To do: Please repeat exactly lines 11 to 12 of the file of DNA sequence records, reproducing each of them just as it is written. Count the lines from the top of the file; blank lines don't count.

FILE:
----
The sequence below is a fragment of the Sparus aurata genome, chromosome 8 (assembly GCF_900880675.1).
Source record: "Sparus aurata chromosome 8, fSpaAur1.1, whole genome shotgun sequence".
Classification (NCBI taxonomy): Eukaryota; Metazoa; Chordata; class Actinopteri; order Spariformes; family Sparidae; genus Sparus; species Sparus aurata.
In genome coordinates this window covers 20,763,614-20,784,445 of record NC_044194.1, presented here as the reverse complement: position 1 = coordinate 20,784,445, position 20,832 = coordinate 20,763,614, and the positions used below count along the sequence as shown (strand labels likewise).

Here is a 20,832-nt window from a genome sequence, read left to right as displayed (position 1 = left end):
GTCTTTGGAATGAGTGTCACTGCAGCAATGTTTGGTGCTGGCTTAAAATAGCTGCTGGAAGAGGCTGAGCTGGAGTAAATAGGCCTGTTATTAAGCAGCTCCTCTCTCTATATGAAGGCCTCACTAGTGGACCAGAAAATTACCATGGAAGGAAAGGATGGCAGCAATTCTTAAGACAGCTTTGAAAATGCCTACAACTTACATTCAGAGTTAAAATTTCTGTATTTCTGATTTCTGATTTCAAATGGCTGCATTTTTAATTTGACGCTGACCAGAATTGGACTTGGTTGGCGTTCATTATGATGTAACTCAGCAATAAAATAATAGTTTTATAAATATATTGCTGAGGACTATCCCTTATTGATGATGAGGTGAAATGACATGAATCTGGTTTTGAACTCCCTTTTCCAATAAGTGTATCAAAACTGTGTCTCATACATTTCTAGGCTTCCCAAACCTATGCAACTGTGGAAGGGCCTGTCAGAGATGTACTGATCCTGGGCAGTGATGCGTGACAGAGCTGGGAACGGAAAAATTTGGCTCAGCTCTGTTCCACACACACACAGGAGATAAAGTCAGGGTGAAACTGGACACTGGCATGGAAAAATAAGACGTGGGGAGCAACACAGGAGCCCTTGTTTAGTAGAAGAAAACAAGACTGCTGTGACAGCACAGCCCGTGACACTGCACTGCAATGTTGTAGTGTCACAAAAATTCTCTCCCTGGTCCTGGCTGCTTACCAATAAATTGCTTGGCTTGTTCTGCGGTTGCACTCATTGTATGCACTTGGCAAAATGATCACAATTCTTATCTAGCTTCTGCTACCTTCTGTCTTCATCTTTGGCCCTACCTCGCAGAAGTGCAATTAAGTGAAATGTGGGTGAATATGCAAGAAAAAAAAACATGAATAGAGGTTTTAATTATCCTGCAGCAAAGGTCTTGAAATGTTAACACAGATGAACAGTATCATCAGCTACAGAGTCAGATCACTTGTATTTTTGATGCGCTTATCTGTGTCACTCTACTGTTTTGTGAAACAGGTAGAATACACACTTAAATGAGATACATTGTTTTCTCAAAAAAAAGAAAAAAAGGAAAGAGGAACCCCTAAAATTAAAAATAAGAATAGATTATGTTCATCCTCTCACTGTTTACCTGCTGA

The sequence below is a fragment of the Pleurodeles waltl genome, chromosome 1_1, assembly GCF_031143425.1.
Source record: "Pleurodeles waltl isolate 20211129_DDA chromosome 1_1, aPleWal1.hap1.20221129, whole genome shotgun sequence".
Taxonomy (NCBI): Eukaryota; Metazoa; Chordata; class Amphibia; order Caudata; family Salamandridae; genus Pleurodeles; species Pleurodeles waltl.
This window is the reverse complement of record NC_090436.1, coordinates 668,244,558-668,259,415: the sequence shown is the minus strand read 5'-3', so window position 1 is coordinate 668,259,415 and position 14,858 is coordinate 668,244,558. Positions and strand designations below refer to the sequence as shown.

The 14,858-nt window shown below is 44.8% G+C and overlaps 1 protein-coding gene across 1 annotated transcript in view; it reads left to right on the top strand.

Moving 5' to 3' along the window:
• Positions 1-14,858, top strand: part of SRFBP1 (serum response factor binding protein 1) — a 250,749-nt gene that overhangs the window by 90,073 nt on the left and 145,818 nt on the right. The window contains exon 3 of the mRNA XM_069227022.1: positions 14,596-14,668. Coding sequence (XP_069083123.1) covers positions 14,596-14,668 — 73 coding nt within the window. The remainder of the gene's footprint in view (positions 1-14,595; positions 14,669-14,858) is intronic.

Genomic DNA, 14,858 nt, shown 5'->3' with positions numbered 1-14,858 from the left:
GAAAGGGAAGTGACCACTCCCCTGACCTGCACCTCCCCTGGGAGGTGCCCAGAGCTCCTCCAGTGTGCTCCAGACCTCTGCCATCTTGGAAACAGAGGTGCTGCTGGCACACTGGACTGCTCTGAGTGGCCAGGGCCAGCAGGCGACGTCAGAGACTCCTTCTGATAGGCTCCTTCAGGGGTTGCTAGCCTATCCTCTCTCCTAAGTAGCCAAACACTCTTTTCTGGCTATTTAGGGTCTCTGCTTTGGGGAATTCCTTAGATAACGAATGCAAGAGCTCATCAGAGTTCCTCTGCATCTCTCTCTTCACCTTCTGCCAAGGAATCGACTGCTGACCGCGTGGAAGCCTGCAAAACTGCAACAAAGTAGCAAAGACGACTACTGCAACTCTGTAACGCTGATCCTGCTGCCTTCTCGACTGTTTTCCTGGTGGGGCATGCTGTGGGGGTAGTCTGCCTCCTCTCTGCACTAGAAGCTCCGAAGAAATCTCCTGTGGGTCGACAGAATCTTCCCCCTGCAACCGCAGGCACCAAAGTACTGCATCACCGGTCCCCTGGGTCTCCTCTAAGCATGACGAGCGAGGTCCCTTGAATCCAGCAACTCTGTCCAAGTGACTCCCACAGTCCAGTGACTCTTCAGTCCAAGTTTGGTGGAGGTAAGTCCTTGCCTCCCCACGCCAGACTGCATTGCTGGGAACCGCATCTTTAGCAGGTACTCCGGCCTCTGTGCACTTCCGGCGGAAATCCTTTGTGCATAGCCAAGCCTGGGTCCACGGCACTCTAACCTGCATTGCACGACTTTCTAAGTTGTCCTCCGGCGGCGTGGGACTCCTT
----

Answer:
The 14,858-nt window shown below is 44.8% G+C and overlaps 1 protein-coding gene across 1 annotated transcript in view; it reads left to right on the top strand.

Moving 5' to 3' along the window: